Hoinkes agreed those rooms that lose their sense of personality due to an onslaught of gizmos and technology attention are yesterday’s news.

“Rooms should have a good digital infrastructure, which does not mean every gizmo is present, but that it is capable of supporting all the devices guests bring in,” Hoinkes said. “Do not expect people to learn or have to learn your technology. Most (guests) are bringing their own devices. Why should they learn again? Using their own devices also means they will be less worried about privacy.”

Gilly Craft, partner and interior designer at Two’s Company Interior Design and president of the British Institute for Interior Design, said hotels will need to be prepared to invest in technology infrastructure improvements.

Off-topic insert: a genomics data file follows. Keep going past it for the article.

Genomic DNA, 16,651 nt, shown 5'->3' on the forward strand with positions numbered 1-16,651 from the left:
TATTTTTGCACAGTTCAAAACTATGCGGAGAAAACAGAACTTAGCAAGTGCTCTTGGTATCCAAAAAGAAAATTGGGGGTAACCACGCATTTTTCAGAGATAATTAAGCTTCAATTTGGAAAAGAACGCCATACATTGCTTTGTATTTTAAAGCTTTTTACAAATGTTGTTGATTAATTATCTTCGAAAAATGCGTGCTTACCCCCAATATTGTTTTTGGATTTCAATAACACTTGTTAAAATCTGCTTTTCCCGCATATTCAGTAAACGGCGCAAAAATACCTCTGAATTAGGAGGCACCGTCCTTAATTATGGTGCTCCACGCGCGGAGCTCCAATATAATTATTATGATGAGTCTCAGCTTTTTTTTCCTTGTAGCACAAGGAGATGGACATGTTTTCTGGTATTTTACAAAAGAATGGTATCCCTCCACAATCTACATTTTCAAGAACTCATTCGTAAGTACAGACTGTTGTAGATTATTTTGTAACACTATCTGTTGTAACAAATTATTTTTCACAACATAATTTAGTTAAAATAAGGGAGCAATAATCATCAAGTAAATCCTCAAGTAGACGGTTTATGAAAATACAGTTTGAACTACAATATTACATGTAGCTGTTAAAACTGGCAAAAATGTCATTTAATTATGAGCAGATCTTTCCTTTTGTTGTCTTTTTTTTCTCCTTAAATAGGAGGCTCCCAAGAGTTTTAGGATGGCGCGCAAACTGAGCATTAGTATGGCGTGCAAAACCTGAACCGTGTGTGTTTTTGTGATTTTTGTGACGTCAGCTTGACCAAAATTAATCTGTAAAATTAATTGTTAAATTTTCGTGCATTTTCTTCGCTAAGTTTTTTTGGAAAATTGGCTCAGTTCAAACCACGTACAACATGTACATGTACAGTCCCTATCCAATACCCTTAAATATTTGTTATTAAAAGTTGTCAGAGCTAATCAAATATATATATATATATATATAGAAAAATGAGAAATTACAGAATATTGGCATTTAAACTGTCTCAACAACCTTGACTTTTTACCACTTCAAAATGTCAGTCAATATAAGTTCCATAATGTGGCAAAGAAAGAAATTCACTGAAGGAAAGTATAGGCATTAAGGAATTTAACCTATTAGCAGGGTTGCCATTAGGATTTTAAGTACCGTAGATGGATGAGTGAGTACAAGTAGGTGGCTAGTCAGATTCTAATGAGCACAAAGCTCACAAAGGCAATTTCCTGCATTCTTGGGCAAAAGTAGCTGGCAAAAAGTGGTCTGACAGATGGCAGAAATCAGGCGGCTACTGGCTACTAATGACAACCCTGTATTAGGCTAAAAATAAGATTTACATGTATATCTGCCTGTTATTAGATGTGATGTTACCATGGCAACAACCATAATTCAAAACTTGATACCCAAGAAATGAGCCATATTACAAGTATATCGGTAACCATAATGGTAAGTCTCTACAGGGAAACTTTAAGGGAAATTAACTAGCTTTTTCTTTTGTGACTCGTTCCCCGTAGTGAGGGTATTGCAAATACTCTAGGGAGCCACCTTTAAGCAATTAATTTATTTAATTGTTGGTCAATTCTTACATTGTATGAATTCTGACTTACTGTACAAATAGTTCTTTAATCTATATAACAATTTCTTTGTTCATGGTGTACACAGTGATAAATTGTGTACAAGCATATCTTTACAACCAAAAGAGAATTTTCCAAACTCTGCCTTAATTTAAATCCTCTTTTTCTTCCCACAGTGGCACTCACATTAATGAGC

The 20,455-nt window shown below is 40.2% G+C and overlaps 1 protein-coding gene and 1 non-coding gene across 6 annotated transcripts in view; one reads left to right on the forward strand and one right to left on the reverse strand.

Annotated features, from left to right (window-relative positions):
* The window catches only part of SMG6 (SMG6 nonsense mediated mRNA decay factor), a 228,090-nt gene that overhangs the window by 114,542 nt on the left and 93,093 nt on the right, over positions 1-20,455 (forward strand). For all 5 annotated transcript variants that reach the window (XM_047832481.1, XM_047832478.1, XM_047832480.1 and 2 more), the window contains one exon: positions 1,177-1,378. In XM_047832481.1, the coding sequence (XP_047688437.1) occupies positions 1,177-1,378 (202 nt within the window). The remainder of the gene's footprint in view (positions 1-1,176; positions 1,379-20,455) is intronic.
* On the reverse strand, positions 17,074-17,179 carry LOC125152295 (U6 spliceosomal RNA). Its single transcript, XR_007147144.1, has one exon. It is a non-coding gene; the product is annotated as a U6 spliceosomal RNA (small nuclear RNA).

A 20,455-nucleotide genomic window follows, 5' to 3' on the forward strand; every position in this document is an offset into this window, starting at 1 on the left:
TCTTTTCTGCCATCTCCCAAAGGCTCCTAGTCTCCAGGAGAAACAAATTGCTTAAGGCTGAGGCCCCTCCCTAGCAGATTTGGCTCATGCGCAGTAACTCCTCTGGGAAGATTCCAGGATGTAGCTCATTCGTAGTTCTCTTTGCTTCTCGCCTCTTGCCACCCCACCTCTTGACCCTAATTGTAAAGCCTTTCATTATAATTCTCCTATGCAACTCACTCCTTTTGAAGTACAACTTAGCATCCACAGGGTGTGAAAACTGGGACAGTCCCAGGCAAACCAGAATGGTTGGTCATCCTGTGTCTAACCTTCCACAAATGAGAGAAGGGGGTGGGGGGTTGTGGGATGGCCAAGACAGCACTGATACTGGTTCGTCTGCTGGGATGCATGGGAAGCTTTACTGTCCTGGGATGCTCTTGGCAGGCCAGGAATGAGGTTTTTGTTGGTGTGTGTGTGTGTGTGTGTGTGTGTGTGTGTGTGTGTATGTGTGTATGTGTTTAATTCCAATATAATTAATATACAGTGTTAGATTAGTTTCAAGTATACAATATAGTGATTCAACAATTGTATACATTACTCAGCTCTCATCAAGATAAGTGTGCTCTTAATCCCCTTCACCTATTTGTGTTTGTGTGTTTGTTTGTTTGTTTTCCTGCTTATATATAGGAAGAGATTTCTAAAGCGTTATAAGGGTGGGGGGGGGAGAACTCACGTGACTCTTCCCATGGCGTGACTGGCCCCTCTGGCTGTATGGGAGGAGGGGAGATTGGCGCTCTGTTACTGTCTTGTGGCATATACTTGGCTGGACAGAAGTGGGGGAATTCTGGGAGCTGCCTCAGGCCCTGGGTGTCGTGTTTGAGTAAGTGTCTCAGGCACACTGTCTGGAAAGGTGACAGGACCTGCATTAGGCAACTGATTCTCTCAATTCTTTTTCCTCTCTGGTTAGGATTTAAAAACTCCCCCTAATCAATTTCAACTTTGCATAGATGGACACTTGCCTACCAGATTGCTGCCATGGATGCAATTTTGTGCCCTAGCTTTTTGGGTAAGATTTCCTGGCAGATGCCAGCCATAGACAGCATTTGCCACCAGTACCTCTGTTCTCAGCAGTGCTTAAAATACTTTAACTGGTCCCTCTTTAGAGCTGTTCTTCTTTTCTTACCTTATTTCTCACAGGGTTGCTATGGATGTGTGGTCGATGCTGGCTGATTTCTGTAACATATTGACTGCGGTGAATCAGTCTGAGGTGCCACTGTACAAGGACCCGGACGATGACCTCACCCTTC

“We need to think about the future in different ways,” Craft said. “That could be prefabricated walls already installed with wiring, ready to go.”

An additional problem is that technology moves so fast it can make even the hippest design and construction redundant within months.

“It has been a whole decade now that mobile has ruled, and some countries completely leaped across the divide from no technology at all to the most cutting-edge mobile and touch technology,” Hoinkes said.

Hidden tech, visible charm

The idea is that a hotel room should be both different in that it surprises and delights guests and the same in that it comforts and relaxes them. Hoteliers put much work into creating this balance, panelists said.

“Where is the fudge made down the road, the local, beautiful landscape drawings?” Clayton said. “No one wants to have technology take (away) from personal service.”

Hoinkes said there’s a risk in giving guests too much of what they want and become forgettable.

“There is a sense that the room has to adapt to (guests) in exactly the way (they) want, but that guest might not come back,” he said.

The type of technology becoming more popular with hoteliers points to supporting guests’ devices and back-of-house operations.